I am still sourcing the 4015 shift registers, ack....
     
  5. Mike33

    Thread Starter AAC Fanatic!

    Feb 4, 2005
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    Hey, I got it to work with LEDs :)

    Only problem now is...I am using 10 LEDs with the shift registers (the 4015)...I need to make RESET High momentarily to return the count to zero and start over (the lights just cycle thru over and over).

    I thought of making one more output section like the lights, but just using a transistor to trip the reset to H....will this work? Or will it "stick" high?? Worth a try, I guess - but with these CMOS chips, I am worried I'll fry something, he he.

    If I DO take the last light output from say pin 4 of U2A, where should I take the input for the decade counter? I guess what I am asking is.....what makes the RESET high in the given schema????
    Thanks, almost there!!!
     
  6. SgtWookie

    Expert

    Jul 17, 2007
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    U2B pin 2 is what causes the shift registers to be reset, and it also clocks the 4017.

    Here is a datasheet for a CD4015B:
    http://www.ti.com/lit/ds/symlink/cd4015b.pdf
    Pin 4 is Q2A. If that is the last light you want to flash, then connect RESET to Pin 3, Q3A instead of pin 2, Q4B as shown in the schematic. Don't connect the RESET inputs to more than one OUTPUT, or you will have problems.
     
  7. Mike33

    Thread Starter AAC Fanatic!

    Feb 4, 2005
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    Thanks, SgtWookie, you're always very helpful!
    I'd have tried to work this out better myself, but time is of the essence - appreciate your clarification!
    I need to sit down and just mess around with these registers...doing what I'd call an "early termination' because of not needing all the registers. So, making the next pin in sequence momentarily high will reset the system, and have only 1 output connected to the reset line....got it!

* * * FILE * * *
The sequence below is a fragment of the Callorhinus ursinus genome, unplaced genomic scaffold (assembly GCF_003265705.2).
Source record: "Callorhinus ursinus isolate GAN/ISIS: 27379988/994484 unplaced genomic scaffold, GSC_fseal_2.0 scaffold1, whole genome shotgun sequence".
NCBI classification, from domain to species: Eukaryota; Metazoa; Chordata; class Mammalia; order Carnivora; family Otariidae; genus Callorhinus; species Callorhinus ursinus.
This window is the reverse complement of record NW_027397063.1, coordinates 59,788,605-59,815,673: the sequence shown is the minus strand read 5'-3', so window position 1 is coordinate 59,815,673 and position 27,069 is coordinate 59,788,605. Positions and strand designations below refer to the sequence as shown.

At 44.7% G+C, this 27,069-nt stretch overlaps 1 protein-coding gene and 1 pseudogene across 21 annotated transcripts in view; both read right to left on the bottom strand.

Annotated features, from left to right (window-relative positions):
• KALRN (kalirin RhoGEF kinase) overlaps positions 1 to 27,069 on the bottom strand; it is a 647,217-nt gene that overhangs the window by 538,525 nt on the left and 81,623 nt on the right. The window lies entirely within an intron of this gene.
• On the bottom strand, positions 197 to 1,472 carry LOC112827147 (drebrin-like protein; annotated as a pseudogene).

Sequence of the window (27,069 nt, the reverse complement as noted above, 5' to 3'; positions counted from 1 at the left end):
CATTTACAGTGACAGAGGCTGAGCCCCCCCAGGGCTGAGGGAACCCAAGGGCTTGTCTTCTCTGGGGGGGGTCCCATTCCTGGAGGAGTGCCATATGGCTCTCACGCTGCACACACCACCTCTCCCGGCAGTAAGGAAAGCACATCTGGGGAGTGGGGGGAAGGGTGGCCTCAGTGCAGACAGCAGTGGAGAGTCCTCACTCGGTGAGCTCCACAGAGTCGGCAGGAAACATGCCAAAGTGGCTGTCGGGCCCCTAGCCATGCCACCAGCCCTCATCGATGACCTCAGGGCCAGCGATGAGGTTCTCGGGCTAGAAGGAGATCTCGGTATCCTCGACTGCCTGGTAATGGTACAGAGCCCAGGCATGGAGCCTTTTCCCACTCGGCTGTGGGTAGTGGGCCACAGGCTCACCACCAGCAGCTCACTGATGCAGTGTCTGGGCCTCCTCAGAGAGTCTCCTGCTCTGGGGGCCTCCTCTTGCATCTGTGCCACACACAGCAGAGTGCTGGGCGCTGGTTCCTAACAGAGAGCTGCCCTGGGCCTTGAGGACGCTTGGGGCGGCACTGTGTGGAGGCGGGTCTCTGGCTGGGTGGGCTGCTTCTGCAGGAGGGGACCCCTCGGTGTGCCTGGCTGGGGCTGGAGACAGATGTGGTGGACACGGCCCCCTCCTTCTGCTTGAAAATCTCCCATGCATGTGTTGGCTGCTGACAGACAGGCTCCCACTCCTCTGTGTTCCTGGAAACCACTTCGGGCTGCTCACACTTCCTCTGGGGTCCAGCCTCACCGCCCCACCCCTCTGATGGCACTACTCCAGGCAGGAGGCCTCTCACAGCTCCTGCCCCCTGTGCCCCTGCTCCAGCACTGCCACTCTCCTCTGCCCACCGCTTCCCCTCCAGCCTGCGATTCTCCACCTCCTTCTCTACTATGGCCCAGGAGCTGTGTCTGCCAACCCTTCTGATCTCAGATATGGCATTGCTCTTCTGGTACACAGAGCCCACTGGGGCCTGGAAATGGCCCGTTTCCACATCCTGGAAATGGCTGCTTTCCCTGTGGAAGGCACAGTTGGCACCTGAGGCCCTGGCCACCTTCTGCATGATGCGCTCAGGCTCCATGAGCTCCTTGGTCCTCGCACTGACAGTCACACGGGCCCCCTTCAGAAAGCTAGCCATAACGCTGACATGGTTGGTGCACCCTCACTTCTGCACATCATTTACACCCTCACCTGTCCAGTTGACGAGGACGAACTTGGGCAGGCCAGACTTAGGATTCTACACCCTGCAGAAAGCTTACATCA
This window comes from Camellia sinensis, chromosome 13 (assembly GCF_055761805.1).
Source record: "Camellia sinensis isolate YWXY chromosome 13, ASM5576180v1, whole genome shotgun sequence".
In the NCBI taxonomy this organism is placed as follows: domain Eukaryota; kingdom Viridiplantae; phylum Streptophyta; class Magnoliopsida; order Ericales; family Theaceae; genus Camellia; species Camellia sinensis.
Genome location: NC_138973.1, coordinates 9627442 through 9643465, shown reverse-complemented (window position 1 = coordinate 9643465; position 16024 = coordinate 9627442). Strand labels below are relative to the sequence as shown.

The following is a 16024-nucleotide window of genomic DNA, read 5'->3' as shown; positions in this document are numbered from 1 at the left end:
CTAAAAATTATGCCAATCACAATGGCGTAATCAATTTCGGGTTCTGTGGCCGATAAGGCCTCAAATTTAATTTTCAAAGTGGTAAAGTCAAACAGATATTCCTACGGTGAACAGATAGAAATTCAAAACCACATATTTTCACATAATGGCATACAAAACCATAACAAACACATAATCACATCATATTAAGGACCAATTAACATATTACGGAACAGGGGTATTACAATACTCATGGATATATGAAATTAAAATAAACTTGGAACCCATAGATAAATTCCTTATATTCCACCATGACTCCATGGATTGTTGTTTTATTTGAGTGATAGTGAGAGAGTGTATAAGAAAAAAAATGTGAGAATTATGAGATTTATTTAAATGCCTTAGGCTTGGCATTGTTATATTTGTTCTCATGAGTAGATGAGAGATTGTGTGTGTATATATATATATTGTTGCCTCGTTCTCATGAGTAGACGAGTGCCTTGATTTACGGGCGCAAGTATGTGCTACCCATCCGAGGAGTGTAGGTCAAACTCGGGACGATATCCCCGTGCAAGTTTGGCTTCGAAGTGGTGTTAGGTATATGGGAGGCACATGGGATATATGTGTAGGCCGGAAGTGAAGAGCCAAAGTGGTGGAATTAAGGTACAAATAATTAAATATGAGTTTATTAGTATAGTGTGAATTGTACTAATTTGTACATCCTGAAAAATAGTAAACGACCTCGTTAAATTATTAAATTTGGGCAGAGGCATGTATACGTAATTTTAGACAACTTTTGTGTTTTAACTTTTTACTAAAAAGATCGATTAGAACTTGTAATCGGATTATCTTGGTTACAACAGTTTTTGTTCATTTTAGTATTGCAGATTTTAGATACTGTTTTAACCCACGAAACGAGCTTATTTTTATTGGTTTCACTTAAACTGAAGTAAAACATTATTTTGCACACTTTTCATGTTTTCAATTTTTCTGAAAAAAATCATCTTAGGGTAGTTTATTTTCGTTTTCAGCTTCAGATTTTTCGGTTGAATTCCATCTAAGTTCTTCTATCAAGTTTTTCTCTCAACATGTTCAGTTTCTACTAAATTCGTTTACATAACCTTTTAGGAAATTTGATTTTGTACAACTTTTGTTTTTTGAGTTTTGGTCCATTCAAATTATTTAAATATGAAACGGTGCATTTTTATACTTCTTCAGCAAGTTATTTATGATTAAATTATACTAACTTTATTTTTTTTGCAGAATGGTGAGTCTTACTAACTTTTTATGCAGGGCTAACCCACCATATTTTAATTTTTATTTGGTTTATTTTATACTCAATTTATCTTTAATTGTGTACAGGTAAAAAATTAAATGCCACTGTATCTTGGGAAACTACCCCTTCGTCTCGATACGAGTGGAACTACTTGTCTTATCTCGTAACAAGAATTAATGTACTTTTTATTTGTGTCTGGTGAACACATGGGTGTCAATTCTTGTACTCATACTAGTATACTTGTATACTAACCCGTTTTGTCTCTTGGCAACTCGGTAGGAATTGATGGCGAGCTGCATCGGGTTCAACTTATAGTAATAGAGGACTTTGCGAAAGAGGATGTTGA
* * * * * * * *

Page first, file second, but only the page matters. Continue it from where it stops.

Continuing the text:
:D
     
  8. SgtWookie

    Expert

    Jul 17, 2007
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    Make certain that you disconnect pin 4 on U2 before you connect the reset/clock line to U2 pin 3. Otherwise, the two output lines will "fight" each other - to the death! The circuit won't work and the IC will quickly become damaged due to the high current flow.

    Always make certain that you don't have two OUTPUT pins connected together.

    Also, with 4000 series CMOS IC's, it is very important that all INPUT pins have a current path to either Vdd or GND; otherwise they can oscillate unpredictably. Unused OUTPUT pins should be left disconnected.
     
  9. Mike33

    Thread Starter AAC Fanatic!

    Feb 4, 2005
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    Thanks! I took it all the way out to 12 lights (the pins I'd referred to were on U2B)...it works great now, and seems to be stable. I tied U2B, pin 13 (which would have been 'the 12th light') to reset via another transistor used as a switch, and didn't use pin 2 on that chip. So it resets great! :)
    Next up is the 4017, which looks a lot more basic! I think my friend's son will enjoy Halloween ;)